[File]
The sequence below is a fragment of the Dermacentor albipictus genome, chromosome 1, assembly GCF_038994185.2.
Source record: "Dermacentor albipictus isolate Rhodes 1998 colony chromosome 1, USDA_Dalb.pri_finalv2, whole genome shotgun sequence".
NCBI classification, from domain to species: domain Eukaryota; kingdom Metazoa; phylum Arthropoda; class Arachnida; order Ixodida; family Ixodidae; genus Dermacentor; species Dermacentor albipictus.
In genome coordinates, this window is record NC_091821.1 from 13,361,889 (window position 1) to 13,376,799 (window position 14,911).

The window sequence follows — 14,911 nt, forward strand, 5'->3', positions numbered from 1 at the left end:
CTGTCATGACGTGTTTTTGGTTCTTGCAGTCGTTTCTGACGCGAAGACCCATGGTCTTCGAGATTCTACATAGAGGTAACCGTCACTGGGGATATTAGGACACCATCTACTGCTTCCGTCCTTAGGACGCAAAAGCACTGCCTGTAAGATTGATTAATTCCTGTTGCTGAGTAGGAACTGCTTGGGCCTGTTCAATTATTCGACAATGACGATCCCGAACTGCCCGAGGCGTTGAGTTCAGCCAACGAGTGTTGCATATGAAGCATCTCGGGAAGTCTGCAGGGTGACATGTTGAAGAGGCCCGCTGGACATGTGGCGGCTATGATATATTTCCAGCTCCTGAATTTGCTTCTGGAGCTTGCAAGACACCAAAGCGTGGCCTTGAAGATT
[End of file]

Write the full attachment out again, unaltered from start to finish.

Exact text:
The sequence below is a fragment of the Dermacentor albipictus genome, chromosome 1, assembly GCF_038994185.2.
Source record: "Dermacentor albipictus isolate Rhodes 1998 colony chromosome 1, USDA_Dalb.pri_finalv2, whole genome shotgun sequence".
NCBI classification, from domain to species: domain Eukaryota; kingdom Metazoa; phylum Arthropoda; class Arachnida; order Ixodida; family Ixodidae; genus Dermacentor; species Dermacentor albipictus.
In genome coordinates, this window is record NC_091821.1 from 13,361,889 (window position 1) to 13,376,799 (window position 14,911).

The window sequence follows — 14,911 nt, forward strand, 5'->3', positions numbered from 1 at the left end:
CTGTCATGACGTGTTTTTGGTTCTTGCAGTCGTTTCTGACGCGAAGACCCATGGTCTTCGAGATTCTACATAGAGGTAACCGTCACTGGGGATATTAGGACACCATCTACTGCTTCCGTCCTTAGGACGCAAAAGCACTGCCTGTAAGATTGATTAATTCCTGTTGCTGAGTAGGAACTGCTTGGGCCTGTTCAATTATTCGACAATGACGATCCCGAACTGCCCGAGGCGTTGAGTTCAGCCAACGAGTGTTGCATATGAAGCATCTCGGGAAGTCTGCAGGGTGACATGTTGAAGAGGCCCGCTGGACATGTGGCGGCTATGATATATTTCCAGCTCCTGAATTTGCTTCTGGAGCTTGCAAGACACCAAAGCGTGGCCTTGAAGATT